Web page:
Academic journal article Refuge

Displaced Sudanese Voices on Education, Dignity, and Humanitarian Aid

Academic journal article Refuge

Displaced Sudanese Voices on Education, Dignity, and Humanitarian Aid

Article excerpt


Education is viewed by Sudanese refugees and internally displaced persons as a key prerequisite for social status, prestige, socio-economic survival, and therefore human dignity. Using Sudan as a case study, the article demonstrates that humanitarian aid--which claims to ensure the basic conditions for a life with dignity--often attributes less importance to education than to other sectors such as water, nutrition, and health. Utilizing anecdotal evidence from internally displaced persons in conflict-affected regions of Sudan, this article illustrates that the humanitarian aid agenda fails to adequately address what their target population most demands: education.


L'education est consideree par les refugies soudanais et les personnes deplacees a Vinterieur du Soudan comme une condition prealable essentielle pour le statut social, leprestige, la survie socioeconomique et done la dignite humaine. Utilisant le Soudan comme etude de cas, Varticle montre que Vaide humanitaire, qui pretend assurer les conditions de base pour une vie dans la dignite, attribue souvent moins d'importance a Veducation qua d'autres secteurs tels que Veau, la nutrition ou la sante. A Vaide de temoignages anecdotiques de personnes deplacees dans les regions touchees par le conflit au Soudan, cet article montre que le programme humanitaire ne repond pas adequatement au besoin principal de sa population cible: Veducation.


The Sphere Project's Humanitarian Charter and Minimum Standards in Humanitarian Response defines humanitarianism as "our shared conviction as humanitarian agencies that all people affected by disaster or conflict have a right to receive protection and assistance to ensure the basic conditions for life with dignity." (2) Later the handbook argues that the "right to life with dignity ... entails the duty to preserve life where it is threatened. Implicit in this is the duty not to withhold or frustrate the provision of life-saving assistance." (3) It then continues to argue, "Dignity entails more than physical well-being; it demands respect for the whole person, including the values and beliefs of individuals and affected communities, and respect for their human rights, including liberty, freedom of conscience and religious observance." (4)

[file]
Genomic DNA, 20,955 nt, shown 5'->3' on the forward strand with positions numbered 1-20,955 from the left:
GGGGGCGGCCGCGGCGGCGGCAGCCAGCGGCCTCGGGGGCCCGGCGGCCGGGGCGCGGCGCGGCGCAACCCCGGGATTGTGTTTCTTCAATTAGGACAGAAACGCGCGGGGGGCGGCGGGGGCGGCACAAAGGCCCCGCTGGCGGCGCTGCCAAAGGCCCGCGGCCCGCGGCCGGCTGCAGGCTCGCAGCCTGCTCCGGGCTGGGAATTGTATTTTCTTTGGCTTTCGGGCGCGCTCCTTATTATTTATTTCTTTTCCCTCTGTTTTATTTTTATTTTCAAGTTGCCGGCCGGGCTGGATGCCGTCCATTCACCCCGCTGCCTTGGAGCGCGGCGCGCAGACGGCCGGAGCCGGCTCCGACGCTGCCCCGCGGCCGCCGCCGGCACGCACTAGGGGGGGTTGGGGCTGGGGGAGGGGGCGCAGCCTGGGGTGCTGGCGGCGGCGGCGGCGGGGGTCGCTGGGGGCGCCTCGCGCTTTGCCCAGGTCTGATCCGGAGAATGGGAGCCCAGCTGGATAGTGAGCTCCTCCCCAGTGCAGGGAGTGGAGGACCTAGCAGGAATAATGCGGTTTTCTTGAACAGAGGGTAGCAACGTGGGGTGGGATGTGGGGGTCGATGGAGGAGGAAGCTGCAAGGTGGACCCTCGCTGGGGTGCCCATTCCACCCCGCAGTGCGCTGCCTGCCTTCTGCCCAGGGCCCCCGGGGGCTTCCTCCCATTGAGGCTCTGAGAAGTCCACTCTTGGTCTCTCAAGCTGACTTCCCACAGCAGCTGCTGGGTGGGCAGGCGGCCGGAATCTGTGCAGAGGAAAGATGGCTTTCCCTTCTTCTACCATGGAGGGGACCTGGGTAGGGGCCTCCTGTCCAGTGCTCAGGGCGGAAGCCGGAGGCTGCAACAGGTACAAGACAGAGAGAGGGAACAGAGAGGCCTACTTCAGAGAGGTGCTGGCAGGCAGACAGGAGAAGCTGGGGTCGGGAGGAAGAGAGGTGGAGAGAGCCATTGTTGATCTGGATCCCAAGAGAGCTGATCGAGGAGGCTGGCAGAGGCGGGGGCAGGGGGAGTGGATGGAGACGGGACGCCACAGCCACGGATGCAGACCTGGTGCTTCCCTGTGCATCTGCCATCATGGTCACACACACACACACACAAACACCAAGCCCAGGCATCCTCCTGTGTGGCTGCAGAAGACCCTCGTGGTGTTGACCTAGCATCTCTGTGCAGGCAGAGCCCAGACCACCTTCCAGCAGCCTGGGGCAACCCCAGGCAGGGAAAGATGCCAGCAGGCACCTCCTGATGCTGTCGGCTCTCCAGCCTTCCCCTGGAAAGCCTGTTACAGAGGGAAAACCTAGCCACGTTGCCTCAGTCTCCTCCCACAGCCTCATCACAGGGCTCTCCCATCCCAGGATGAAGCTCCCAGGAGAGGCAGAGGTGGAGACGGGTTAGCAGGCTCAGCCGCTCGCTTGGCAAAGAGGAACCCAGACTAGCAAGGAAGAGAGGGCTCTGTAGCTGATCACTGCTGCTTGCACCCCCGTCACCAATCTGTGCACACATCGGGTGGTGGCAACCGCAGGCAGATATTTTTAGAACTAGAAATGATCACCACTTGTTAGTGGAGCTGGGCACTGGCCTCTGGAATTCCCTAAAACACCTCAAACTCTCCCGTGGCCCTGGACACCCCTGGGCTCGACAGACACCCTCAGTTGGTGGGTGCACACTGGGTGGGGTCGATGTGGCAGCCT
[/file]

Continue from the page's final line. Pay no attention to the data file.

Numerous organizations' mission statements, international covenants, mandates, and resolutions call for a commitment to dignity. (5) This article aims to illustrate how the provision of basic education services in humanitarian situations continues to be underfunded and undervalued, despite the fact that populations affected by conflict or disasters consider access to education an integral component of a life with dignity. Using Sudan as an example, this article r illustrates that education is indeed a valued and sought-after asset, (6) and that humanitarian interventions that give preference to the provision of food, water, and health services only, fail to take into account the values and beliefs of their target beneficiaries.

In this article, we begin with a situation analysis of Sudan, a country suffering from "chronic emergencies" for more than a decade. We then present an education context analysis, which illustrates the dim prospects of Sudanese IDP and refugee children and youth to obtain access to adequate and quality education. The article will demonstrate, on the basis of a comparison of financial allocation amounts made by different humanitarian funds, that education is not being given equal priority, despite the fact that target populations consider it of equal importance. Then using voices of those affected, we present why education makes a fundamental difference in the lives of children and youth affected by crisis. We conclude by providing evidence for why education must not only be included but prioritized when funding and delivering humanitarian responses, and highlight the importance of critically looking at an education system and its impact on a nation's development and citizen building. …

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